Tuesday, June 19, 2012
Finally... Class Picnic: Part Two
Now, let me be clear. This was not an official, school sanctioned, end of the year celebration planned by Mrs. Blog for her class. This was a picnic planned by her student's parents to show their appreciation for their children's teacher.
Allow me a brief digression...
We are currently living in a culture in America, where there are few professions shown less respect by Republicans and Democrats, Conservatives and Liberals, politicians, pundits and the media, than public school teachers. The Blog does not believe that at any time in America's history, public school teachers have been demonized the way they are today. They are regularly portrayed as incompetent, lazy and greedy.
A recent "Mallard Fillmore" comic strip (The Blog's favorite right-wing, asshole, cartoon duck) suggested that (I paraphrase) "If you graduate college with the equivalent of a 2nd grade education, you are well qualified to be a 1st grade teacher."
Oh, and let's not forget the subtext that teacher's unions are sanctuaries for pedophiles.
... End digression.
Mrs. Blog has been teaching the same Pre-Kindergarden program in the same school for 25 years. And, for most of those years, the end of the school year has always meant some sort of parent planned show of appreciation, respect and love for Teacher.
A party in the classroom, usually. Gifts, usually a nice plaque with all the kid's names on it, flowers, a gift card to a nice restaurant.
I think that the picnic was a first. But, I'm getting to that.
The thing that really touches your old Uncle PC is that he, "Mr. Teacher," if you will, is often included in the appreciation.
I don't like to "toot my own horn" here on the blog. (That's what Facebook is for.) But, I am going to make an exception now.
All teachers will tell you that, in one way or ten others, a teacher's spouse is a major contributor to the teacher's ability to do their job.
Whether it's putting up with piles of homework on the dining room table, making dinner because the teacher has another four hours of work to be done for the class after she gets home from work, or knowing that he will never put a car in the garage because it is a storage unit for all of the stuff that will be used in the classroom throughout the year.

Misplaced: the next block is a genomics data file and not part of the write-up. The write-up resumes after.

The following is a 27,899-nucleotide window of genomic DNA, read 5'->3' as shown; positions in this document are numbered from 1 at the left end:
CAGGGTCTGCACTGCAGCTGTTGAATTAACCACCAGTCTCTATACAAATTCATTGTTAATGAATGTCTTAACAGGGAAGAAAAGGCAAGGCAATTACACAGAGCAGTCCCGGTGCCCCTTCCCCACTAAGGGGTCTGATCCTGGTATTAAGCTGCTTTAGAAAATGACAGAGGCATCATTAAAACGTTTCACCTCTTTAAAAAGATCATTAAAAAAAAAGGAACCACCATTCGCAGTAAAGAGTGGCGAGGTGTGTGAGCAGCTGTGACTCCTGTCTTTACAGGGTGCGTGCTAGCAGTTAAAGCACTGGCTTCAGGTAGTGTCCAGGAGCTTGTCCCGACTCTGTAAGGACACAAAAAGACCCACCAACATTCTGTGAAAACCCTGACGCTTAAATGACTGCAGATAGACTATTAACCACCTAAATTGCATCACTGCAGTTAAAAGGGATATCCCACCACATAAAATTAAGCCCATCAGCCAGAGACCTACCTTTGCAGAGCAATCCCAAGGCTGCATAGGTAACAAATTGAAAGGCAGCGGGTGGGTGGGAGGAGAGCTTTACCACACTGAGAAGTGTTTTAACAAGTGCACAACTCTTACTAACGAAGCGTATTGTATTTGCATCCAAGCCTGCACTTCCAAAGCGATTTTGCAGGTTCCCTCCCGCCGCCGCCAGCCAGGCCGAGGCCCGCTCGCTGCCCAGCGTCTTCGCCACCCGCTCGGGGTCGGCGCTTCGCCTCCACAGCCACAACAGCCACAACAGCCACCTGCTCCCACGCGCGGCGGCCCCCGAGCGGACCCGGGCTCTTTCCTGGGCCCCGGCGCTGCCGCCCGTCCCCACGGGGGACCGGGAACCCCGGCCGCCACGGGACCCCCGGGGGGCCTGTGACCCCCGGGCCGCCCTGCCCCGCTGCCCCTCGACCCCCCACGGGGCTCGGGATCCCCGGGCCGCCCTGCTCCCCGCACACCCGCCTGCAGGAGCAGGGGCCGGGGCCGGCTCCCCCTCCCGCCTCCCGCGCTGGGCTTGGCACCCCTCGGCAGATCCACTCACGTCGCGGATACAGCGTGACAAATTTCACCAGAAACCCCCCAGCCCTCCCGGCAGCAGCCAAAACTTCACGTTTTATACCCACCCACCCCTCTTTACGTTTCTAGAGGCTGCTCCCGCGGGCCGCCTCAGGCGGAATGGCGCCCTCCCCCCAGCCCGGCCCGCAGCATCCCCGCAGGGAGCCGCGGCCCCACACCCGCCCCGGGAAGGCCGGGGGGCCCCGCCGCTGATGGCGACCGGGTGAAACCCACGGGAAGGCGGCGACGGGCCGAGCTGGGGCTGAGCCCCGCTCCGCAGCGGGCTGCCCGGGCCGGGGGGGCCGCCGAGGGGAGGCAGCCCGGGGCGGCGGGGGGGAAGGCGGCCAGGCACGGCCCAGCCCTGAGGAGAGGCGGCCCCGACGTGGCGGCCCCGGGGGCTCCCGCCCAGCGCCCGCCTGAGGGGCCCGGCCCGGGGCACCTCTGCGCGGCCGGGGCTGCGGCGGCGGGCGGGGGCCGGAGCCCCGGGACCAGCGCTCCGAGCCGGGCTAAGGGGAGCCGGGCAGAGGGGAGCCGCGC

(The Blog is being gender specific, here, because that is how it is in his house. I'm sure that it works the same when the genders are reversed.)
And, if the spouse happens to be more artistically inclined than the teacher, or more adept at using a computer, well, then the teacher's spouse is going to be contributing a lot to his spouse's teaching environment, without a District paycheck.
Have you ever wondered why The Blog posts so late at night? Did you think that he is just sitting on the computer, surfing the web, trolling Facebook and, eventually, getting enough scotch into his system to vomit words onto his blog?
Well, as far as it goes, you would be right.
But, he is multi-tasking.
As I write this, there are photos of the class "culmination" (the school district prefers to save the term "graduation" for those who make it through high school) are being printed out for the parents, and will be printing for another hour or so.
... End digression #2.
So, when the parents actually recognize the contribution that "Mr. Teacher" makes to their child's education, well, that's pretty damned special to him!
(Seriously, when was the last time you thanked your kid's teacher's spouse for all that he has done?)
Now, about this picnic...
The word "picnic" suggests hot dogs, watermelon and juice boxes.
This picnic was more like a banquet!
A full blown, Mexican style fiesta.